All eyes on Magashule at NEC

Order: ANC secretary general Ace Magashule’s report on auditing party membership is expected to be ratified. Photo: Delwyn Verasamy

Order: ANC secretary general Ace Magashule’s report on auditing party membership is expected to be ratified. Photo: Delwyn Verasamy

Proposals by ANC secretary general Ace Magashule that the party’s integrity commission, which investigates claims of corruption or misconduct by its members, acts on the instruction of his office have been shot down by the party’s national leadership.

The ANC national working committee (NWC), at a recent meeting, rejected placing the commission under the control of the secretary general’s office.

Instead, the NWC, which meets on September 28, and the national executive committee (NEC), which sits the same day, are likely to ratify an autonomous integrity commission able to initiate its own investigations.

Two NWC members, who asked not to be named, confirmed the integrity commission would be “getting to work” after its terms of reference and membership are ratified by the NEC.

“Conference said the integrity commission must be set up by the NWC and the NEC by the end of June. It has been set up and the membership discussed by the NWC. This [composition] now needs to be ratified by the NEC,” the NWC member said.

The conference resolved to establish a new integrity body because its existing structure was regarded as toothless.

“The terms of reference were sent back,” the NWC member said.
“The secretary general had put in a clause that, before the integrity commission could investigate somebody, it had to get approval from the secretary general’s office.”

This meant his office, and not the commission, would decide who to investigate.

“We told him it won’t work,” the NWC member said.The NWC wanted the integrity committee to be able to institute investigations “all on its own”.

The NEC is also expected to ratify Magashule’s report on the process of auditing membership in the provinces and regions. The report, presented to the NWC, found that Mpumalanga had 400 wards but 508 ANC branches, an indication that branches were cloned when the ANC’s deputy president, David Mabuza, was ANC provincial chairman and premier of that province.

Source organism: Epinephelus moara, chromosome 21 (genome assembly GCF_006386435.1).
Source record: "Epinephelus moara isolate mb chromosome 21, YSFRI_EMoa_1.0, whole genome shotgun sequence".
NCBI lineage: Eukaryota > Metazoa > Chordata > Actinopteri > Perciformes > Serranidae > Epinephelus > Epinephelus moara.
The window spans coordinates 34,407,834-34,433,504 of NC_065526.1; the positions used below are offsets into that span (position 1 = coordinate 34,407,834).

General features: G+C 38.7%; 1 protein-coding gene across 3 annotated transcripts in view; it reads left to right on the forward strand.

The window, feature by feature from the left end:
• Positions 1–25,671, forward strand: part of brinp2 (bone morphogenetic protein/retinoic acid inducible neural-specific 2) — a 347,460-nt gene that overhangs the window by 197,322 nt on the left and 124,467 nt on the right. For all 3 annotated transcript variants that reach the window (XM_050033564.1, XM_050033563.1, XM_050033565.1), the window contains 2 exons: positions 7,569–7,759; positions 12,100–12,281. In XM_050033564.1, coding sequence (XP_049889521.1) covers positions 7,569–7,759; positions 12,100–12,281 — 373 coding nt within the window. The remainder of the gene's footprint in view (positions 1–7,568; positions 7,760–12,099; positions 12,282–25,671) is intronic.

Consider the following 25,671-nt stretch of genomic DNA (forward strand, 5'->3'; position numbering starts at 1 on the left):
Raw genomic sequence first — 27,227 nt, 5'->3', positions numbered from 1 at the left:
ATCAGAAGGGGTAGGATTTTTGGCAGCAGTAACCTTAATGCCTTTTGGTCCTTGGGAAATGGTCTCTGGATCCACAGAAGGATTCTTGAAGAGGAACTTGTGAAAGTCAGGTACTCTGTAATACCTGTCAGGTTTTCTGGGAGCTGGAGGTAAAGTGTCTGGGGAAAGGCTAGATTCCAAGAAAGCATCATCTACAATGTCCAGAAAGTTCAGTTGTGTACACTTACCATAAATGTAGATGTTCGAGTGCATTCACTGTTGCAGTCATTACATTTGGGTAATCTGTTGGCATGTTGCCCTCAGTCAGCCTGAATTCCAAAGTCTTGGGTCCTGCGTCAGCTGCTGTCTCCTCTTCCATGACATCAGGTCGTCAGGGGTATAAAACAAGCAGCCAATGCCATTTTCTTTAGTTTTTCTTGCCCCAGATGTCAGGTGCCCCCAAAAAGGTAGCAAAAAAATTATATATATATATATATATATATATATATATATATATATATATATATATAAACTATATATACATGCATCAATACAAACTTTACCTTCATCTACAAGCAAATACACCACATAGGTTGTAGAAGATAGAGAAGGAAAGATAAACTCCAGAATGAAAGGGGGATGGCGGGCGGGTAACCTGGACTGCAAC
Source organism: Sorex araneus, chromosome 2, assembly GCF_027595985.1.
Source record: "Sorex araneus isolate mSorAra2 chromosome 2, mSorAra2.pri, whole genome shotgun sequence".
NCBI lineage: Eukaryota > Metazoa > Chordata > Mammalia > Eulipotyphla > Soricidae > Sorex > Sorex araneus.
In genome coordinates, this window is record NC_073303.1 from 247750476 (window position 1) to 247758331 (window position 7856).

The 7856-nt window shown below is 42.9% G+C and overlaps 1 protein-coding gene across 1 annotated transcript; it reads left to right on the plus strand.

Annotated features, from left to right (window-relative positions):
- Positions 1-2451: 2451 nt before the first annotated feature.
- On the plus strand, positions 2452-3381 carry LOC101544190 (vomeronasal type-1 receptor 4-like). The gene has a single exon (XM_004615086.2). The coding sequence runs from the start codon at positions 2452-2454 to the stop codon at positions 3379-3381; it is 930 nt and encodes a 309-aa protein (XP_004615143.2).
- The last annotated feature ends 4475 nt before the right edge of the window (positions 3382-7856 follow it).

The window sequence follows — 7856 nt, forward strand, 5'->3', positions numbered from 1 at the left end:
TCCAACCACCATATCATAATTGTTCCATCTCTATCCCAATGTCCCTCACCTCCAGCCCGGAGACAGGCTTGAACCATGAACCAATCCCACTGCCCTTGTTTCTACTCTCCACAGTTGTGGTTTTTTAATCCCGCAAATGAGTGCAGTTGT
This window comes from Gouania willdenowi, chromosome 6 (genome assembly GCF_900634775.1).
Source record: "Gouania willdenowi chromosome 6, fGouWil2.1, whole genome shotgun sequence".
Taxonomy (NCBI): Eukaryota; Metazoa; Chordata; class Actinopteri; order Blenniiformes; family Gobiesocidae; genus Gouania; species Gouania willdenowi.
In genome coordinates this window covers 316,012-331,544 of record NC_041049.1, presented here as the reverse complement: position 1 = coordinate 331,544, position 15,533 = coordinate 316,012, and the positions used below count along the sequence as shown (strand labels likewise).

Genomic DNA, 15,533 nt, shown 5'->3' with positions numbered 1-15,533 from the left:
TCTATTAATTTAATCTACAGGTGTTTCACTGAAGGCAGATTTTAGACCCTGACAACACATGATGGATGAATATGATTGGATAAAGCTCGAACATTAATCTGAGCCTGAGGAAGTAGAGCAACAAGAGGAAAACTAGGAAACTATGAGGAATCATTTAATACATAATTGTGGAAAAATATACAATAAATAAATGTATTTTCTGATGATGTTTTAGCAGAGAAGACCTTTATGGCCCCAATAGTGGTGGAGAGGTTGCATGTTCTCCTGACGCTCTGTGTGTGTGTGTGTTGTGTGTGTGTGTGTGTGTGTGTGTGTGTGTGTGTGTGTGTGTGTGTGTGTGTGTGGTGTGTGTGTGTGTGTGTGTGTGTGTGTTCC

The report has heightened tensions between Magashule and Mabuza, a one-time ally of Magashule and former president Jacob Zuma.

A provincial general council meeting, at which elect replacements would be chosen for Mabuza and other provincial executive committee members who had been elected to the NEC, has not sat because the process of consolidating cloned branches has stuttered, said ANC sources in Mpumalanga.

Anti-Mabuza branches in Mpumalanga, which threatened court action should the council sit, have demanded the provincial leadership be dissolved and replaced with a task team.

Ronnie Malomane, a spokesperson for the branches, said they met an NEC delegation last week and agreed to suspend their court application pending the outcome of the NEC meeting.

The NWC has already suggested that ANC provincial and regional executive committees that had missed the August conference cut-off date should be dissolved and replaced with task teams.

The NEC will have to process this decision, the NWC member said.

The motivation for the decision was to avoid potential court action over structures that had outlived their term of office and remained in place during the list processes ahead of elections, he said.

Magashule’s meeting with Zuma at the Maharani Hotel in Durban, allegedly as part of a plot to unseat President Cyril Ramaphosa, will also be on the meeting’s agenda.

“Ace will have to explain,”the NWC member said.

Zuma is also expected to attend the meeting.

A staunch Ramaphosa supporter and NEC member, who also spoke on condition of anonymity, said he believed it “stupid” to have that meeting on the NEC’s agenda.

Although he believed Magashule’s conduct wasn’t doing the party any good, no evidence had been presented to prove he was planning to oust Ramaphosa.

“How do you come to [an NEC] meeting and say you want to discuss Ace because he met with someone? Do you know how stupid that is?” he said.

“Someone must be able to say: ‘Here is the evidence. Here is a video or a tape. Listen to them.’ Then we can do something about it. But if they just met? Our suspicions [that there is a plot] can be legitimate but they don’t qualify to be discussed [without evidence].”

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